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Andouille is defined as a coarse-grained smoked sausage made using pork, pepper, onions, wine, and seasonings.[1] Andouille is French in origin, and was later brought to the United States through Louisiana by French immigrants. In the United States, the sausage is most often associated with Cajun cooking.[1] Andouille sausages are sometimes referred to as "hot link" sausages.


Andouille is a spiced, heavily smoked pork sausage, distinguished in some varieties by its use of the entire gastrointestinal system of the pig. For example, traditional French andouille is composed primarily of the intestines and stomach. Though somewhat similar, it is not to be confused with andouillette.

The style of sausage is now widespread, and so it is unclear whether it originated in France, whence the name comes, or in Germany, where similar recipes also have a long history. A similar sausage, Nduja, is produced in the region of Calabria in southern Italy; the name is clearly derived from the French, and it is thought that the recipe may have spread there from France during periods of French dominance in the Middle Ages. This suggests a history going back at least 1000 years. Due to the rising popularity of Cajun cuisine, it is mistakenly believed to be a spicy sausage. True andouille is a savory sausage that lacks any real heat in its flavor. In Cajun/Creole cooking it is used more as a dish enhancer. The fat in authentic andouille melts into the dish thus adding flavor in the process. Andouille prepared in the United States outside of Louisiana and southeast Texas tends to be a spicy sausage seasoned with red pepper and in most cases not smoked.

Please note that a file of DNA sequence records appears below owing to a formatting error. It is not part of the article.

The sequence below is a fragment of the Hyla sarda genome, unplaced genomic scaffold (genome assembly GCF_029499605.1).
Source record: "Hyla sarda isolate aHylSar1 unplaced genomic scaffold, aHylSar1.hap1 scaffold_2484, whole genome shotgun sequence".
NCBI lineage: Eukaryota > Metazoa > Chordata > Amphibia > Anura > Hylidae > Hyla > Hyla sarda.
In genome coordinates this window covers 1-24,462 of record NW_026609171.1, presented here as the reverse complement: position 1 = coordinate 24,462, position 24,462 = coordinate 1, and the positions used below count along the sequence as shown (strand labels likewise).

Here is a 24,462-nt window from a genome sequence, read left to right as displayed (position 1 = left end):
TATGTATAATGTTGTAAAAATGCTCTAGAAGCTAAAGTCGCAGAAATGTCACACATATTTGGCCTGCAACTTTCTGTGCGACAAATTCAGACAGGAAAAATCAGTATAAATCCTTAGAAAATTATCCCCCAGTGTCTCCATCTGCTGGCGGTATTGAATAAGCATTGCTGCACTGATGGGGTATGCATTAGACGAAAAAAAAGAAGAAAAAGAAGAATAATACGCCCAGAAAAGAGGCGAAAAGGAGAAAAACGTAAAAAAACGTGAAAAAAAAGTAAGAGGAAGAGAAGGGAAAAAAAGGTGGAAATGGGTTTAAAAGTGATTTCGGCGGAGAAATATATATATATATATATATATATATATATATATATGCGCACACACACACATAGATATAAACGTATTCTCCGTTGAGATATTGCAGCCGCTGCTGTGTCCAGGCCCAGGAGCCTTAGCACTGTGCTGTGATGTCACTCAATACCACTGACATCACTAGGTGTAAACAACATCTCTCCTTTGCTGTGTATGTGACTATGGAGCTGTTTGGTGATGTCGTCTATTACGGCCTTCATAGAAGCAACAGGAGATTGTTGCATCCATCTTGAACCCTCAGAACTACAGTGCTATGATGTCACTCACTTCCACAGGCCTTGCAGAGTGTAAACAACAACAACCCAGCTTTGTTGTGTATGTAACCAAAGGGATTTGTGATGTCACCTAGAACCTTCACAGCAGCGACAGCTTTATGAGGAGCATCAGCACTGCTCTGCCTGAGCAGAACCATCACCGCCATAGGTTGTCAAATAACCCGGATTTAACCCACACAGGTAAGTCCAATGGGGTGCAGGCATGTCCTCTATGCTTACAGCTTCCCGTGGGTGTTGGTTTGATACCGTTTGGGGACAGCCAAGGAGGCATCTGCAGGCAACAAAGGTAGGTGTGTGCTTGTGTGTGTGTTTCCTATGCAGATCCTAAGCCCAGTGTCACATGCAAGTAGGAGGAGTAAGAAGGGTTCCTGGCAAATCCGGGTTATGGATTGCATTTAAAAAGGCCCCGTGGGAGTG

The recipe was brought to the New World by the French colonists of Louisiana, and Cajun andouille is the best-known variety in the United States. The spiciest of all the variants, Cajun andouille is made of butt or shank meat and fat, seasoned with salt, cracked black pepper, and garlic, and smoked over pecan wood and sugar cane for up to seven or eight hours at approximately 175°F (80°C). The resulting sausage is used in a wide range of Louisiana dishes, such as gumbo, jambalaya, red beans and rice, and étouffée.

LaPlace, Louisiana, has proclaimed itself the Andouille Capital of the World, and holds a huge festival every third weekend of October, in which a ceremonial queen is chosen as Miss Andouille. LaPlace is also the home to Jacobs Sausage and Bailey's Sausage. Both are family owned businesses that have more than 100 years of documented sausage making. To this day, both families dispute the origin of the sausage and its true creator in modern form.

Other usesEdit

  1. 1.0 1.1 "Andouille sausage (Gastronomy) – Definition" (various),, 2006, webpage: Hu-Andou.
  2. Davidson, Alan, and Tom Jaine. The Oxford companion to food. Oxford University Press, USA, 2006. 805. Print. Retrieved Aug. 09, 2010, from [1]

==External links==
*L'Andouillerie de la Vallée de la Sienne – Normandie
*Andouille de Vire, a famous French variety.
*Homemade Andouille Sausage Recipe at Nola Cuisine
*Jacob's World Famous Andouille Post at Nola Cuisine

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